We frequently get requests to review and write about analytics-related solutions. I’ve put off most of these requests because it sounded like a lot of work. Then I had an 4-hour-work-week-style epiphany: most new users only give a new product or service a few minutes before they make up their mind. Why can’t I make the same snap judgement and call it an expert opinion?
First up is Open Flash Charts, pointed out to us by Matt Bear. This is an open source project started by John Glazebrook to provide flash charts that can be embedded in web pages. I love John’s explanation for taking on this project:
“Once upon a time I had to deal with a company who sell flash charting components, their component had a bug that I needed fixing, so I emailed them about it asking when it’d be fixed. (Remember that I had paid real money for this software.) They were so incompetent, rude and obnoxious that after three or four weeks of emails I thought to myself “I could learn Flash and Actionscript and write my own charting component, release it as Open Source, host it on sourceforge and build up a community of helpful coders faster than they can fix a single bug.” And that is what I did. And that is why it is free. I guess the moral of the lesson is: don’t piss off your customers.”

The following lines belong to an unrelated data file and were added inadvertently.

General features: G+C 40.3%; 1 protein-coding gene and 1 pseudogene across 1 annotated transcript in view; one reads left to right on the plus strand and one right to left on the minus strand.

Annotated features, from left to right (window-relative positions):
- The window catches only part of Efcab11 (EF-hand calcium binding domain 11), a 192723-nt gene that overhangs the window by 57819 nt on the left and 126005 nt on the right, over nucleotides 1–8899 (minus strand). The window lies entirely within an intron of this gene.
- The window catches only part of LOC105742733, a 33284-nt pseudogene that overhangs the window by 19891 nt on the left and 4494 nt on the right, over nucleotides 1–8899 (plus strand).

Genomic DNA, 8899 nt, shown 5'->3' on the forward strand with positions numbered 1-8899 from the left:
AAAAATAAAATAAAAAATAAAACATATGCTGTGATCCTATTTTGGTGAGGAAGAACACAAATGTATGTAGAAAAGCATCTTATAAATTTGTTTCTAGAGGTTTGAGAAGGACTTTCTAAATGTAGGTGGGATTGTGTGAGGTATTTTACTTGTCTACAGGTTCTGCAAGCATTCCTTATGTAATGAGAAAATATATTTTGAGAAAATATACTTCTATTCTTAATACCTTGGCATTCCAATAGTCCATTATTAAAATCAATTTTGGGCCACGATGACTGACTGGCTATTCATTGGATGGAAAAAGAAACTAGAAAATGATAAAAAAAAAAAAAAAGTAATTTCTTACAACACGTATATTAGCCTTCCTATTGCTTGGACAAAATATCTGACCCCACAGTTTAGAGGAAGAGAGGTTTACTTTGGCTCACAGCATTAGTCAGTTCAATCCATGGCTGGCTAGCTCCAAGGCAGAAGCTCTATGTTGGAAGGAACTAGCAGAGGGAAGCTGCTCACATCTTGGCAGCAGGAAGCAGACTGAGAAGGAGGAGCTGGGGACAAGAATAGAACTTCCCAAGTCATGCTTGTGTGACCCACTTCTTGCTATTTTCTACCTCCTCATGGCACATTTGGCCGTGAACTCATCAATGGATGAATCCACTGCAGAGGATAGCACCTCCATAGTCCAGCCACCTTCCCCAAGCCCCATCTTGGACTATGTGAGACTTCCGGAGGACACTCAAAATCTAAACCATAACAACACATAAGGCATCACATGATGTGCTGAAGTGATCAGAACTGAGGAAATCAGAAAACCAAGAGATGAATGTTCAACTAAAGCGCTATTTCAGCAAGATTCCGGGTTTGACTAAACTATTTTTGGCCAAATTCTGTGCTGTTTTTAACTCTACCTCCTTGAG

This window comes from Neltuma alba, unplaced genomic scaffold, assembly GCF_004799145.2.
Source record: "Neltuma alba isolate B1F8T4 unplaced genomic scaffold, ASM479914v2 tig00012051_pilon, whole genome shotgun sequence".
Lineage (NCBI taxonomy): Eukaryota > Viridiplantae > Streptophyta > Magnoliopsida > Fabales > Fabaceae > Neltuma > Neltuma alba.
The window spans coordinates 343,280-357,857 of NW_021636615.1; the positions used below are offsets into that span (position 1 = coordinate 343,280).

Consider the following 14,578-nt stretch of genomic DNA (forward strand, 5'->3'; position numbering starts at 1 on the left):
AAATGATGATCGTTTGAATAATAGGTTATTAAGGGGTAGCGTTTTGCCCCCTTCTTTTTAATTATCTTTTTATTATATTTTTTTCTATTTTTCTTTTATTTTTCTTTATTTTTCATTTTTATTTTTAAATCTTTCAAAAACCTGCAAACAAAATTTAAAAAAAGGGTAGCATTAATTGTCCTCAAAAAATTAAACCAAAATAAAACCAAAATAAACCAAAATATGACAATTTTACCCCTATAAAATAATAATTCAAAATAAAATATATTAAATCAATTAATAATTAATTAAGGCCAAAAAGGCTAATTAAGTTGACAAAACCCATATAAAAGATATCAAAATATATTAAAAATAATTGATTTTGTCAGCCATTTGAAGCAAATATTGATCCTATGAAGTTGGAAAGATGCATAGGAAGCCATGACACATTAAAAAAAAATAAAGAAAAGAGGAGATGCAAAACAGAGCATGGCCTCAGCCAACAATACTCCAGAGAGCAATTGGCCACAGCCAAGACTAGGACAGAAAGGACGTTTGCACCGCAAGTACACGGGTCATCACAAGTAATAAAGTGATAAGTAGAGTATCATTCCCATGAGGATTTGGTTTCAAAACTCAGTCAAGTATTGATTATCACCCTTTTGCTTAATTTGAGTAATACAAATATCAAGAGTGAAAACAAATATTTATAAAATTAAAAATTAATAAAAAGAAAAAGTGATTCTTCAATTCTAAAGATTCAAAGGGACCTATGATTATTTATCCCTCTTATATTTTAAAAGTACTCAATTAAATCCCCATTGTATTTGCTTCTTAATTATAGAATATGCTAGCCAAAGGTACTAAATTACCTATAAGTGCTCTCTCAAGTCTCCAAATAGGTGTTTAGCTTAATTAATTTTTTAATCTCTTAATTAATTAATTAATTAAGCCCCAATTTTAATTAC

Great lesson. Great attitude. There are a bunch of vendors in this space (Fusion Charts, AnyChart, ILOG, PHP/SWF Charts, amCharts, Corda) and the going price seems to start at $500 for a developer’s license up to $5,000 for an enterprise license. (Apparently that doesn’t always come with customer service.)
Open Flash Charts isn’t as flashy as any of these products, but that tends to be a good thing for charting components. Here’s a column chart from Fusion charts (notice how each bar is a separate color, for no good reason)
Here’s the Open Flash Charts
Open Flash Charts does a number of things well:
- It seems to be easy to implement. Basically, you just copy the Open Flash Chart SWF file into your web server, then start embedding flash charts into your HTML and point to either static or dynamic data on your server.
- You can configure data labels, background, number formats, on-click events, tooltips, etc.
- All the basic chart types are available (bar, line, area, pie, scatter).
- The help forum seem both lively (multiple messages a day) and supportive (a generally polite tone with lots of code posted).
On the negative side, Open Flash Charts doesn’t totally succeed in terms of data visualization fundamentals. The default charts have some contrast issues, odd color choices, and a little excess chartjunk. And when the charts get some “pizzazz,” things get worse:
I know… it is an open source project, so I should step up and fix the things I don’t like. I would, but I just ran out of my 10 minutes.